The class was a combination of videos, discussion, and practical skills. We had an experienced instructor who gave us practical advice. The steps we are asked to take are simpler and less intimidating. Instead of worrying, How will I remember those steps? I found myself thinking, I could do that.

The most important thing I learned is communication.

ASK someone in distress if they need help. ASK if they are in pain, have allergies, or take medication. ASK if it’s okay for you to help them – get their consent – or, if it’s a child, ASK if a parent or guardian is present and get their consent.

Next, INFORM them about what you are doing. INFORM them that you are going to apply pressure to a cut or check their head for a wound. If they are choking, INFORM them that you are putting your arm around the front of their shoulder to support them as they lean over, so you can do back blows. It can be scary for someone who doesn’t realize that you are trying to help.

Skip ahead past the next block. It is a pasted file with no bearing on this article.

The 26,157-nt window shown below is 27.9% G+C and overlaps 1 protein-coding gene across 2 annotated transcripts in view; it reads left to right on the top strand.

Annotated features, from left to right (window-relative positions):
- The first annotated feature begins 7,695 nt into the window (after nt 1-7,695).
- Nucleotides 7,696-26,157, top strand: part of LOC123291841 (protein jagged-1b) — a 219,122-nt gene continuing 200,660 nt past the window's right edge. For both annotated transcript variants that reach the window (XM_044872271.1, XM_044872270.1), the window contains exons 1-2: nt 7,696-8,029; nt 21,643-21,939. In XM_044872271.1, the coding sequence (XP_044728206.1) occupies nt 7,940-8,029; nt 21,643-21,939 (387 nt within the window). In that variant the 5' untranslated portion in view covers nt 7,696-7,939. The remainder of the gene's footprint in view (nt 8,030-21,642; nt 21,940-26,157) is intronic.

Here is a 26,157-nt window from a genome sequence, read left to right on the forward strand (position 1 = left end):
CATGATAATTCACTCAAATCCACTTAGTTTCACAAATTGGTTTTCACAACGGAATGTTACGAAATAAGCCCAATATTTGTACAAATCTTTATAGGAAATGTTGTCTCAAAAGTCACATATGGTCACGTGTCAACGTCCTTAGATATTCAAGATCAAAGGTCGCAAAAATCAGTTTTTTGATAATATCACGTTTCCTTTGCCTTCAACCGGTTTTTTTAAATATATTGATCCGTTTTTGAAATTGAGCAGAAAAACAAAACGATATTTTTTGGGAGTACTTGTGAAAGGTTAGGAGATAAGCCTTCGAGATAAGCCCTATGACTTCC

Then, TELL bystanders exactly what they can do to help. TELL them to call 911 and why –there’s a leg injury from a bicycle accident or a head injury or an unresponsive person. TELL them to find an AED (automated external defibrillator) — and if they can’t find one, to come back quickly. TELL them to look for an ambulance and escort them to the patient, or keep the crowd back.

I am so glad that I took the class, because just reading a first aid manual can be overwhelming. It may tell you what to do, but not how to act. Even if I never use the things I learned, I feel a little more confident about handling myself in an emergency.

You, me, all of us are often the first responders in a crisis. It’s up to us to evaluate a scene, offer aid or comfort, and call 911.

Have you ever taken a CPR/First Aid class? Have you ever helped someone or been helped in an emergency? How do you react in a crisis?